The Brandon Teena Story is the title to a documentary that is about Brandon Teena, a transgendered person, who was murdered along with two others, in rural Nebraska in 1993. The story is told through interviews with individuals who knew Brandon, recorded interrogations, trial transcripts, and photographs. Being that our society has become more image oriented, the advantages of a documentary are that it reaches the visual learner. Being that I am a visual learner, this documentary allowed me to visualize the message that the directors were trying to portray.
It was noteworthy the way in which individuals of authority used their power in an adverse way towards Brandon throughout the documentary. One example of this was when Sheriff Laux was supposed to be asking questions about the horrifying rape that Brandon experienced. Instead of showing concern about the rape, Sheriff Laux was crudely interrogating Brandon to find out the “truth” of his identity. This became obvious when Brandon responded to one of the sheriff’s questions along the lines of how was it relevant to the rape. Another individual that abused their authority was Lana’s mother. At a first glance, it was almost as if Lana’s mother was trying to help Brandon through his adversities. However, it became quite clear that this wasn’t the case when she insisted that Brandon pull down his pants to prove his identity. How is this scenario even permissible?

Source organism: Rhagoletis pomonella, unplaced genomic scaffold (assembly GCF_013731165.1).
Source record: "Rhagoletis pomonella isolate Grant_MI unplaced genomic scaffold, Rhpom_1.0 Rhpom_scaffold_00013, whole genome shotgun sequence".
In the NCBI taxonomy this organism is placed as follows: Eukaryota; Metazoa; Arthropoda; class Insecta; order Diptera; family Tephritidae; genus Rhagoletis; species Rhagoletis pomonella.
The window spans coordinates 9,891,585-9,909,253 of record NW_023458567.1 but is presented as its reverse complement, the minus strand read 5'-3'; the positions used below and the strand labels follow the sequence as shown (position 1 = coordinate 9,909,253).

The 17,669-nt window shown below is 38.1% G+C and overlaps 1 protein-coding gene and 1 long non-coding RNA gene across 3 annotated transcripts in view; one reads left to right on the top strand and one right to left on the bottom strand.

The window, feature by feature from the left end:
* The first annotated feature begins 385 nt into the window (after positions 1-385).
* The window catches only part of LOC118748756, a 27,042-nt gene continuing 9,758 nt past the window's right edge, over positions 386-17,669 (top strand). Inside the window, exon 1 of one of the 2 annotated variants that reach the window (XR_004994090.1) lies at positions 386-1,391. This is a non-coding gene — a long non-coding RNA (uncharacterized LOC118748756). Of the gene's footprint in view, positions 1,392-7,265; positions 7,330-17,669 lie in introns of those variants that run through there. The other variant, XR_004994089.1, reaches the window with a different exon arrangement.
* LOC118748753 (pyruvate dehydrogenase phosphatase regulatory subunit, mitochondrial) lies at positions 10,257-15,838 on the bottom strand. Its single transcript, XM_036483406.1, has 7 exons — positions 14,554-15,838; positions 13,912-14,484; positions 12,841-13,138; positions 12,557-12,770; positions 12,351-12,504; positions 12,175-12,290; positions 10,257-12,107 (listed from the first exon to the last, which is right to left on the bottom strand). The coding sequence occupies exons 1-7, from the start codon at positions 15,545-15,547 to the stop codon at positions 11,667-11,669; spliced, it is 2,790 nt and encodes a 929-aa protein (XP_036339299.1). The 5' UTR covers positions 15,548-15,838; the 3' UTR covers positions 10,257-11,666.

As a result of these occurrences with individuals of authority, it makes this community, as a rural space, seem fundamentally unwelcoming. One of the few exceptions to this notion could be the mother that was a friend of Brandon’s. She truly seemed to be concerned about Brandon’s well-being. This rural space seemed to be primarily a white community, which firmly policed it’s own boundaries. There was a comment made during the documentary that if any queers were present in the community, they would be escorted out of town. This comment supports the view that this space was ruled by intense heterosexuality, such as Sheriff Laux. It seemed to be that in every part of the documentary, from the interrogation by Sheriff Laux to the rape of Brandon Teena, Brandon was always being put back into his place of subordination.